Alan Moore is a legend of the comic book industry, recognized as one of its best writers. He has won numerous awards for his works, including for his run on Swamp Thing, Watchmen, Batman: The Killing Joke, and The League of Extraordinary Gentlemen, among others. Widely acclaimed both within the industry and without, Moore’s work is frequently subject to library challenges. From Watchmen to the more recent challenge against Neonomicon, let’s take a look at some of the challenges to Moore’s work.
The Watchmen series (with Dave Gibbons) likely needs little introduction to CBLDF blog readers. The alternate history in which a group of retired crimefighters investigate and attempt to stop a plot to murder them has been praised by critics and fans alike since its 1986 debut. It received Kirby Awards for Best Finite Series, Best New Series, Best Writer, and Best Writer/Artist; Eisner Awards for Best Finite Series, Best Graphic Album, Best Writer, and Best Writer/Artist; and in 1988, a Hugo Award. It was instrumental in garnering more respect and shelf space for comics and graphic novels in libraries and mainstream bookstores, and in 2005, was the only comic to appear on Time Magazine’s “ALL-TIME 100 Greatest Novels” list.
The inclusion of the compiled Watchmen in school library collections has been challenged by parents at least twice, according to the American Library Association’s Office for Intellectual Freedom. There is no media coverage of these challenges to be found online, but OIF helpfully provided us with a few more details from their database. The first Watchmen complaint, at a high school in Harrisonburg, Virginia, was reported in October of 2001. OIF removes specific identifying details from the information it releases to the public, but the high school library in Harrisonburg holds a copy of the book, so it appears the challenge was unsuccessful. The second challenge, from May of 2004, took place at a school serving grades 6-12 in Florida, but the city and outcome are unknown.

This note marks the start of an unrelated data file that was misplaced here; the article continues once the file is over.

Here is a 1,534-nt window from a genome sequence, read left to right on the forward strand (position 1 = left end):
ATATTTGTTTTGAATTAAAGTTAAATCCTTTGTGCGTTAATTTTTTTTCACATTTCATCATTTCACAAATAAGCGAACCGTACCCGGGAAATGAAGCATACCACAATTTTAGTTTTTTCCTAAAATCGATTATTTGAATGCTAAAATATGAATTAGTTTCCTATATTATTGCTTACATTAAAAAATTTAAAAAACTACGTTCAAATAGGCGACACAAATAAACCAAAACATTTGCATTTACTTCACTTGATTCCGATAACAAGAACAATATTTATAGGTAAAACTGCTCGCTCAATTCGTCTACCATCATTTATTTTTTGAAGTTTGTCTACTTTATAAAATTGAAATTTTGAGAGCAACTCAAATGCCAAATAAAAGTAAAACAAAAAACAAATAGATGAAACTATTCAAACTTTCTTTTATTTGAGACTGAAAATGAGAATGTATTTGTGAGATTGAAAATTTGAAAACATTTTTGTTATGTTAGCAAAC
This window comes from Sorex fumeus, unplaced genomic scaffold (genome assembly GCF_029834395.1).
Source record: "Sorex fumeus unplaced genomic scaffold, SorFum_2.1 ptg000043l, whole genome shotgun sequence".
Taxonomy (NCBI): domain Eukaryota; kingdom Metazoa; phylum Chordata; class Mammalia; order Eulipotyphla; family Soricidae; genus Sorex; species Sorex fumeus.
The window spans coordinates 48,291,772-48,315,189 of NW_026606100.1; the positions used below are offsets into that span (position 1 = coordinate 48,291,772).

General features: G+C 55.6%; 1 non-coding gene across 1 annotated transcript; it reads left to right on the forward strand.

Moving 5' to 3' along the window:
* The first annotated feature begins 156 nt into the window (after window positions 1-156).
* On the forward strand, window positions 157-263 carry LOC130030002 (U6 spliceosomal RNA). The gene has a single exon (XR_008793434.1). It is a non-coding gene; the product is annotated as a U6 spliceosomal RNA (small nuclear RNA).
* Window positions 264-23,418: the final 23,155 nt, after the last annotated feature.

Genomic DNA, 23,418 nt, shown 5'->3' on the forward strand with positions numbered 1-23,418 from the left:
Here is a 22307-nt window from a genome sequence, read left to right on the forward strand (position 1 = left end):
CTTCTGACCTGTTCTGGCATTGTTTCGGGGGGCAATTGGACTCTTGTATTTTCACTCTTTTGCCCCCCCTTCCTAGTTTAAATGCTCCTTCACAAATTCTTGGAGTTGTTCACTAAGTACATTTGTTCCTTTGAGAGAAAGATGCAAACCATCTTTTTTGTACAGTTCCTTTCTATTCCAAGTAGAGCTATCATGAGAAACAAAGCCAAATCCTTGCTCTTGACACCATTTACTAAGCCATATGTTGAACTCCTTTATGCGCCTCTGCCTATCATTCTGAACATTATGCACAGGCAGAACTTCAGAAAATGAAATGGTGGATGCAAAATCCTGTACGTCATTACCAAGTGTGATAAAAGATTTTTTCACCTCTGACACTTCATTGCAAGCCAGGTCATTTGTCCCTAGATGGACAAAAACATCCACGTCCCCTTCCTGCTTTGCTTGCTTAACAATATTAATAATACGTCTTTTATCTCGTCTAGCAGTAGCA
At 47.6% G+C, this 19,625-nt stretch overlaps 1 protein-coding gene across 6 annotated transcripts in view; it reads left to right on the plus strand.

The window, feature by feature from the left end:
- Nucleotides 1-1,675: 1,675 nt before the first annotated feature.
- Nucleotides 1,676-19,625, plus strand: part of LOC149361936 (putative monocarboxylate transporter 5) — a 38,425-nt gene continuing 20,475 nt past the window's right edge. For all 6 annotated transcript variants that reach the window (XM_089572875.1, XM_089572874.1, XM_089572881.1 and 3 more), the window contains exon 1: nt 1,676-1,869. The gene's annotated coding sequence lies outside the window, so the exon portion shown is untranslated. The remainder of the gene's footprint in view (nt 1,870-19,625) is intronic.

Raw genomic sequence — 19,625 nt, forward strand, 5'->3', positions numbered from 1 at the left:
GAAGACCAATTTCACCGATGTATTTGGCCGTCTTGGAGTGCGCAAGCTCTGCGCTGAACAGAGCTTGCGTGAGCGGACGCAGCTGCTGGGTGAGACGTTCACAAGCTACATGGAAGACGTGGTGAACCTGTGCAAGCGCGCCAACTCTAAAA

The League of Extraordinary Gentlemen: The Black Dossier
In 2009, two employees of the Jessamine County Public Library in Kentucky were fired after they took it upon themselves to withhold the library’s copy of Black Dossier from circulation. Sharon Cook, a full-time Library Assistant who objected to sex scenes in the book, initially followed the library’s established challenge procedure available to all patrons. She requested that the book be moved from the Graphic Novel section (which she thought was too close to Young Adult) into Adult Fiction. The committee considered her challenge and found that the book was properly shelved. In response, Cook checked the book out of the library and continued to renew it for about a year, thereby making it unavailable to members of the public. When a patron hold eventually prevented Cook from renewing the book, she used her staff privileges to determine that the requester was an 11-year-old girl. At that time Cook confided in a co-worker, part-time employee Beth Boisvert, who in turn cancelled the hold so the patron would not receive the book.